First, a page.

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Fixing Foster Care

There are about 20,000 kids in foster care in New York City. The issue of how to best meet kids' needs is an old one, but in the past few years, the word that seems to be repeated most often is "family." The city believes that every child needs a family connection, and is trying to create a model where every child has access to one, whether it be the biological family or a new one.

Photo of McCall family
Recent city efforts have sought to restructure the foster care system to encourage family preservation. Often in the past, children at risk were rapidly removed from the family and placed in foster care, rather than trying to fix the problem at home. Once in foster care, attempts were made to place younger children with foster families, while teens usually wound up in group homes. Upon leaving the system, teens were left with no safety net and often wound up homeless, unemployed, or in prison.

The city has recognized the need to help families keep their children out of foster care, and to try to find new family connections for children already in foster care that will not be returning home. In February the Administration for Children's Services released a plan called "Protecting Children and Strengthening Families," an ambitious attempt to restructure the foster care system. We spoke with Commissioner John Mattingly about the plan.

We also spoke with Nanette Schrandt, director of Juvenile Services at Legal Aid Society, which provides legal representation to over 30,000 kids a year. Nanette has been working in child advocacy for over 25 years.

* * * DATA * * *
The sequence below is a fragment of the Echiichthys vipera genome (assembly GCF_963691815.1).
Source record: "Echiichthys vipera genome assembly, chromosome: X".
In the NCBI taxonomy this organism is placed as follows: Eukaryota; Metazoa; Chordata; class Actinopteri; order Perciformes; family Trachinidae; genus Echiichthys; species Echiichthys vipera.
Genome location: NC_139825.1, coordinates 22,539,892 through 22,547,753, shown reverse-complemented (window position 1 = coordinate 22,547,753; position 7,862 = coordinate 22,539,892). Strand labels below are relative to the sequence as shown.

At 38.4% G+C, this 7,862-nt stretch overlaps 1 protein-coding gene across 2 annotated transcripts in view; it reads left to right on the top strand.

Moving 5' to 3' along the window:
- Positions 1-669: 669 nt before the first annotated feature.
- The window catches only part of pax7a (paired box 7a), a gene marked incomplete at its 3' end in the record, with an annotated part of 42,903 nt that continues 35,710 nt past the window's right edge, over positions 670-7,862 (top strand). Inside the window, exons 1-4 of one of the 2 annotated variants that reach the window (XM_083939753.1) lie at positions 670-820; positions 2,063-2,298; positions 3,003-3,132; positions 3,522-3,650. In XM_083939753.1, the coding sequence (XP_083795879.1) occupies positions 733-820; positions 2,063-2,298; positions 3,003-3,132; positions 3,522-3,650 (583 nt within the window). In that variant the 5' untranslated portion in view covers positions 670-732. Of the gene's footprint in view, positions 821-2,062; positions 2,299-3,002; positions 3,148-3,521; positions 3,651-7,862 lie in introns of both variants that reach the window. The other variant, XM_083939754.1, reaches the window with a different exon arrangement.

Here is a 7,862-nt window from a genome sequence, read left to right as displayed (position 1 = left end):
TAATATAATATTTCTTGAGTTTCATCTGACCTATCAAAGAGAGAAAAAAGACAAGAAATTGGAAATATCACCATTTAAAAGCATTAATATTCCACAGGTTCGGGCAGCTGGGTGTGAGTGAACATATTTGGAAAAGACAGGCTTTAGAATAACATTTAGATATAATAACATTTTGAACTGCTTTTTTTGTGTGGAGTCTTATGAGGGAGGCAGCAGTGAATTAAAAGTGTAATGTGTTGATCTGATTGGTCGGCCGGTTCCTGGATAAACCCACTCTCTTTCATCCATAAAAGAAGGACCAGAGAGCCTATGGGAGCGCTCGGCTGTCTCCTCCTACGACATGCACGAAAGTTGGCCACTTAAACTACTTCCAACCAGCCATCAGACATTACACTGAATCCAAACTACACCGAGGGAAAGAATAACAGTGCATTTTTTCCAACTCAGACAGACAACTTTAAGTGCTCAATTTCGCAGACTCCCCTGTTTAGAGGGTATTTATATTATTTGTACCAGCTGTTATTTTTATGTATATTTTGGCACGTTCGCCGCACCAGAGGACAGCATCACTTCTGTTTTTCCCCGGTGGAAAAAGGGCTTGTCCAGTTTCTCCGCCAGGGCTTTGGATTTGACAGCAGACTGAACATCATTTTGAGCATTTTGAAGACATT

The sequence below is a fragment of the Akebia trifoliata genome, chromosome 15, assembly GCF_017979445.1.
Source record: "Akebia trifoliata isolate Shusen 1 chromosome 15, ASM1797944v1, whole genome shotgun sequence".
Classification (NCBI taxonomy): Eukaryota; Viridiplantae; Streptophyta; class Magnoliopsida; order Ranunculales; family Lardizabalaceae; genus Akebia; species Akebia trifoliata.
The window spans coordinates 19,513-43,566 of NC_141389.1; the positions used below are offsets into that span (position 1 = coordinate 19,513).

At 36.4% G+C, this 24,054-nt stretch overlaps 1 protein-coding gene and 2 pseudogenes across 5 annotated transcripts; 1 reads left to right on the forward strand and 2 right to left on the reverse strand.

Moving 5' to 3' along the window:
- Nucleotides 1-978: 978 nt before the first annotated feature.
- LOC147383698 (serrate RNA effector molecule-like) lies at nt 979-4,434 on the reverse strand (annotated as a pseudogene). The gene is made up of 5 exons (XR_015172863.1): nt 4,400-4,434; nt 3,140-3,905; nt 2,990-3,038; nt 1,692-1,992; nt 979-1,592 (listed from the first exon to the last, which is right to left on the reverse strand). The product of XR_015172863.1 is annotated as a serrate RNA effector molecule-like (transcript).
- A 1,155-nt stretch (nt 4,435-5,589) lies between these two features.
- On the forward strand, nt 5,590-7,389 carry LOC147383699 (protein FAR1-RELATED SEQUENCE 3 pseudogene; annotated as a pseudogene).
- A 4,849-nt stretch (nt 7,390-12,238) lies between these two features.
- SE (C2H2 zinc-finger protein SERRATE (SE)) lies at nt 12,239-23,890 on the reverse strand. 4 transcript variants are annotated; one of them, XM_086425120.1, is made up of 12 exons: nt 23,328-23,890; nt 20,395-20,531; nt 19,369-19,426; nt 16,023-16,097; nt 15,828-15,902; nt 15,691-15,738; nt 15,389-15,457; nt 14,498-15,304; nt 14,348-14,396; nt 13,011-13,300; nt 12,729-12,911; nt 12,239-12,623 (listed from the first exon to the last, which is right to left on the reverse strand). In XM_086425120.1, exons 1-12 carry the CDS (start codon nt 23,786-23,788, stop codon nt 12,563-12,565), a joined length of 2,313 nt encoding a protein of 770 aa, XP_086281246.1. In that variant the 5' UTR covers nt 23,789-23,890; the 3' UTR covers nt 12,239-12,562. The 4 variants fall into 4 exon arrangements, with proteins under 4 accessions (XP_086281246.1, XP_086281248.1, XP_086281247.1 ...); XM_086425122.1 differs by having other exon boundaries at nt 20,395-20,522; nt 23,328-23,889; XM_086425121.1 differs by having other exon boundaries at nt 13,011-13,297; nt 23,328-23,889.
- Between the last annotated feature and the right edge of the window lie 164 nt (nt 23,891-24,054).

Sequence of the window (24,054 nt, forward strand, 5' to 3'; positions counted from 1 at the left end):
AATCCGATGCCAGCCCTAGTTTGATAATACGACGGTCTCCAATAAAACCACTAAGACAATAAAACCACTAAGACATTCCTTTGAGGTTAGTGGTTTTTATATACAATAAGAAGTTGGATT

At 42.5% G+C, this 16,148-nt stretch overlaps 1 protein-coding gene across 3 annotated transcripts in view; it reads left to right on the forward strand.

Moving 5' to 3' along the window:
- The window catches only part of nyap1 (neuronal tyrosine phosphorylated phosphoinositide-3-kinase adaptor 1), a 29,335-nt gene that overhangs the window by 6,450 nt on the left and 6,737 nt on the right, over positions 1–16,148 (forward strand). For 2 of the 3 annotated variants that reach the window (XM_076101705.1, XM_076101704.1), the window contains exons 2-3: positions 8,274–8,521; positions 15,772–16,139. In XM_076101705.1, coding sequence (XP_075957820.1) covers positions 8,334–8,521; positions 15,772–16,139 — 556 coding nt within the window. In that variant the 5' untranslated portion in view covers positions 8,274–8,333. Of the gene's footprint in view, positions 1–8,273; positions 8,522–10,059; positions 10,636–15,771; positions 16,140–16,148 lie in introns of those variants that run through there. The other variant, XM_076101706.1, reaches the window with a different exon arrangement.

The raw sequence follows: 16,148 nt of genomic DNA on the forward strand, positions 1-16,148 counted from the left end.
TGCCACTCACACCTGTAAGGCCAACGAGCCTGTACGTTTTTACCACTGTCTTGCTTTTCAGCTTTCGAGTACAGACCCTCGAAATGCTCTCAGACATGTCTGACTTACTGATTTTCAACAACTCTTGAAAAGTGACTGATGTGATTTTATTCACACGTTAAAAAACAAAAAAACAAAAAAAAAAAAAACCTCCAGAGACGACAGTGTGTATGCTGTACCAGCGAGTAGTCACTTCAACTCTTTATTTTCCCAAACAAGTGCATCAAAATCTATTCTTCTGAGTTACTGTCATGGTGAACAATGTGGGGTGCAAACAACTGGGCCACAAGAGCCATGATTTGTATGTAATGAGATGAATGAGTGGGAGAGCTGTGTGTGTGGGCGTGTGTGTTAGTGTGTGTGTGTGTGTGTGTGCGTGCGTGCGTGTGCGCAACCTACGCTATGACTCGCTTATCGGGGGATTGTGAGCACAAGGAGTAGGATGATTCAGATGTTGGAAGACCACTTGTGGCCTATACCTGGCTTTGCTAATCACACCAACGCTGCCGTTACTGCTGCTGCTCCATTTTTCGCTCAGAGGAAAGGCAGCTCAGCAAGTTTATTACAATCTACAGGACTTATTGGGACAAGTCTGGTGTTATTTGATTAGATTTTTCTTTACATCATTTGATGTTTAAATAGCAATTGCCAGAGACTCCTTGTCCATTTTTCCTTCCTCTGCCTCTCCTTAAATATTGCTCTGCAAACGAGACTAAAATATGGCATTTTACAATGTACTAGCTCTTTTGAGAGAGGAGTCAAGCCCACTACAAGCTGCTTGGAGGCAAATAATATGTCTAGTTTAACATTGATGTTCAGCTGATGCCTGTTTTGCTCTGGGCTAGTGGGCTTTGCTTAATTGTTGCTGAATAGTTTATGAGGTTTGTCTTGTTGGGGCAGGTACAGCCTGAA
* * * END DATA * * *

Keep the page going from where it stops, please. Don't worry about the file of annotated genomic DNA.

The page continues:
About AGING OUT:

Photo from AGING OUT
The Roger Weisberg documentary AGING OUT focuses on foster children who come of age and move out into the world with no further support from the system. Daniella Rin Hover and her now husband Veasna were both foster kids who, while in care, had a baby. As they began approaching the age in which they'd have to leave the system, they faced the reality of living on their own with no support from the system and no family to turn to for help. For more information, visit the AGING OUT Web site.

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AGING OUT: An excerpt from the PBS documentary AGING OUT and an update from Daniella, a former NYC foster care child.View this story
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View this storyInterview: John Mattingly: The Commissioner of Children's Services discusses the restructuring of New York City's foster care system.
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Interview: Nanette Schrandt: The director of Juvenile Services at Legal Aid Society shares her views on the city's new foster care plan.
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View this storyFostering Family: Stephen McCall offers a home to kids in need of a family.
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